Climate Change

Series of cloudbursts cause flash floods in western Himalayas, across India and Pakistan

Himachal Pradesh, Jammu and Kashmir, Ladakh in India and Islamabad and Rawalpindi in Pakistan have been affected due to flash floods July 28, 2021

 
By DTE Staff
Published: Wednesday 28 July 2021
Pakistan's Interior Minister, Sheikh Rashid Ahmed looks at floodwaters from the Gawalmandi bridge to assess the flood situation in Rawalpindi. Photo: @ShkhRasheed / Twitter
Pakistan's Interior Minister, Sheikh Rashid Ahmed looks at floodwaters from the Gawalmandi bridge to assess the flood situation in Rawalpindi. Photo: @ShkhRasheed / Twitter Pakistan's Interior Minister, Sheikh Rashid Ahmed looks at floodwaters from the Gawalmandi bridge to assess the flood situation in Rawalpindi. Photo: @ShkhRasheed / Twitter

THIS STORY HAS BEEN UPDATED

There have been a series of cloudbursts across the western Himalayan region July 28, 2021. The ensuing flashfloods have wreaked havoc in Himachal Pradesh, the Union territories of Jammu and Kashmir and Ladakh and across the border, in the twin cities of Islamabad and Rawalpindi in Pakistan.

A cloudburst occurred in the area around the holy cave shrine of Amarnath in south Kashmir causing flooding, according to NDTV. However, no causalties have been reported. The Amarnath Yatra has been cancelled for a second consecutive year due to the novel coronavirus disease (COVID-19) pandemic.

Locals have been advised to stay away from the Sindh river that flows in the area.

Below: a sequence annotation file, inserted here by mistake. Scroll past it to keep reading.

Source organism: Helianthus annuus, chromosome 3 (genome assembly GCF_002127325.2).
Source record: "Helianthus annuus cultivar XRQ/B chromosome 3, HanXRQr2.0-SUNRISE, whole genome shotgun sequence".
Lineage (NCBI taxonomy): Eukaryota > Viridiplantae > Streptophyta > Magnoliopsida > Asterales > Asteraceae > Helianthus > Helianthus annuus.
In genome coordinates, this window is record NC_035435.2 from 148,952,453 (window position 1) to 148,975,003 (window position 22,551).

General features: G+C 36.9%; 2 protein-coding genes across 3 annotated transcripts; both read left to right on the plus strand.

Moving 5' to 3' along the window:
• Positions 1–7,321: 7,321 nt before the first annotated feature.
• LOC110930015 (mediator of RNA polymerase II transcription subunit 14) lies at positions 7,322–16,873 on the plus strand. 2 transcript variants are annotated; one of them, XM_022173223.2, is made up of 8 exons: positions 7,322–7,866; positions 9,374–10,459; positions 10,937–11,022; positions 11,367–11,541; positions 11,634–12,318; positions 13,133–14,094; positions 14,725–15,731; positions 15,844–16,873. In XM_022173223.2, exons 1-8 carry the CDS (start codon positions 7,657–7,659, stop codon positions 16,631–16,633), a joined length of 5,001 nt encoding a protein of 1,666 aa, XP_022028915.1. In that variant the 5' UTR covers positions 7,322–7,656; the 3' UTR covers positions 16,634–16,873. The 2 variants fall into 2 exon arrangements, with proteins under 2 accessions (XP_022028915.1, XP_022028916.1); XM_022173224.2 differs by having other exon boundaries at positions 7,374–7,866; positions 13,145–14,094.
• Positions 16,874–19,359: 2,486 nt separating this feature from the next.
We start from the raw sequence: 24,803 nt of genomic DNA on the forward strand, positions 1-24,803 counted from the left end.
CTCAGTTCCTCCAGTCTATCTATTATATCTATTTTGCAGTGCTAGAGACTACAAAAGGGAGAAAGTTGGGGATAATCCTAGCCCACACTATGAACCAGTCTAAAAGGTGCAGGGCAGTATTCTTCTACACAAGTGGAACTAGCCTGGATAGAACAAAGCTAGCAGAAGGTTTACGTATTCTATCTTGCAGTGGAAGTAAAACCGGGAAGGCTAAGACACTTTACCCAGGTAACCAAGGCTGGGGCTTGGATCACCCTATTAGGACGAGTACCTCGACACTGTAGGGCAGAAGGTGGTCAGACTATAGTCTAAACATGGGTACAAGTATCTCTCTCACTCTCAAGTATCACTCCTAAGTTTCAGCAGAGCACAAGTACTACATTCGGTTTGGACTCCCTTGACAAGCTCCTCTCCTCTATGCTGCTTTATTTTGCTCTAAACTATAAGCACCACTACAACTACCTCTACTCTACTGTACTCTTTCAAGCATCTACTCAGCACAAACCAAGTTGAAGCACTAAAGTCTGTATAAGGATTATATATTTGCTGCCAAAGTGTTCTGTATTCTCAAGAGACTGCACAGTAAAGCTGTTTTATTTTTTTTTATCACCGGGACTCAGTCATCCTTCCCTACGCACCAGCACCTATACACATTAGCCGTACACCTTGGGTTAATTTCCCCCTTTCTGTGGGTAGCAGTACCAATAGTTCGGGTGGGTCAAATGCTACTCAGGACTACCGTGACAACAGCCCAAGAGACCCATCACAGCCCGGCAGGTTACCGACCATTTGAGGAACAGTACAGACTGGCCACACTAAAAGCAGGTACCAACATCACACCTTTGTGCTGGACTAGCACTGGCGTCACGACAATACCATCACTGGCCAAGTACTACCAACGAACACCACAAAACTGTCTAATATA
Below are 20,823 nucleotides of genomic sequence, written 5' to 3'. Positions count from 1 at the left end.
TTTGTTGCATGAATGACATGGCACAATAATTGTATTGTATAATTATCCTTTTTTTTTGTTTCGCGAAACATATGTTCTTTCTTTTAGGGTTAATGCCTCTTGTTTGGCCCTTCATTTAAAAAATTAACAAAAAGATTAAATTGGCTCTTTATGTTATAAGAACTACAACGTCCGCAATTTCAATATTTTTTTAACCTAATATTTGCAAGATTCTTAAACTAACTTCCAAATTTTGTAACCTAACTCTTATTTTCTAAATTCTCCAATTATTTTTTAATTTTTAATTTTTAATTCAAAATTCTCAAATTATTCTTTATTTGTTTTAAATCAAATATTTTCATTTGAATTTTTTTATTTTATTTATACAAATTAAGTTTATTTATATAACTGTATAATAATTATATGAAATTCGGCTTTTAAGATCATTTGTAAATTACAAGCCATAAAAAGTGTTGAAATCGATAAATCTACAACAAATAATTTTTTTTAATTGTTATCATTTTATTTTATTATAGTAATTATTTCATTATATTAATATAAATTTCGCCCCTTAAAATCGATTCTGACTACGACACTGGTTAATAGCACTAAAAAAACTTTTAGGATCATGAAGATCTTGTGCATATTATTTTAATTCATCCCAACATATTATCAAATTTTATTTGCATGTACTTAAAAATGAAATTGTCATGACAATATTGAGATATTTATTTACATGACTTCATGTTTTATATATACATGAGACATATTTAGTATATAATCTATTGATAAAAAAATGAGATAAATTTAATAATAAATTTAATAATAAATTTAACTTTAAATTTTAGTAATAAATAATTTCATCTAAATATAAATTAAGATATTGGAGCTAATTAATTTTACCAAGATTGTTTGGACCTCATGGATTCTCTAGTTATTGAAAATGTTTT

In Pakistan, there have been two reported deaths of a mother and her child in Sector E11/2 of Islamabad according to the Dawn newspaper. The paper said the deaths happened after floodwaters entered their house basement on the night of July 27, 2021.

Hamza Shafqaat, the deputy commissioner of Islamabad, tweeted that a cloudburst was to blame for the flash flooding in the capital and its twin, Rawalpindi. Both cities are located in the Potohar plateau region of Pakistan.

The Pakistan Meteorological Department tweeted that there had been heavy rains in the Islamabad-Rawalpindi area July 28. Teams from the Pakistan Army, which is headquartered in Rawalpindi, have been called out to assist in rescue and relief operations in both cities.

 

Flash floods have wrought havoc across the Line of Control in Jammu, Kashmir and Ladakh too. Seven people have been reported dead and many missing after a flash flood occurred at 4.30 am July 28, 2021 at Honzar village in Dacchan tehsil of Kishtwar in the Union territory of Jammu and Kashmir, The Tribune reported.

The Greater Kashmir newspaper also tweeted that a house and a mosque had been partially damaged after heavy rains, possibly caused by a cloudburst, triggered flash floods in Bandipora, north Kashmir.

The paper also tweeted about flash floods in Kargil district of the neighbouring Union territory of Ladakh, where a mini hydropower project, some residential houses and agricultural land had been affected. Both the Bandipora and Kargil flash floods had taken place July 28, according to Greater Kashmir.

The Tribune also reported that nine people had died in Himachal Pradesh. Seven had been killed in the district of Lahaul-Spiti due to a cloudburst over the Tozing Nullah. Two others had died in Chamba.

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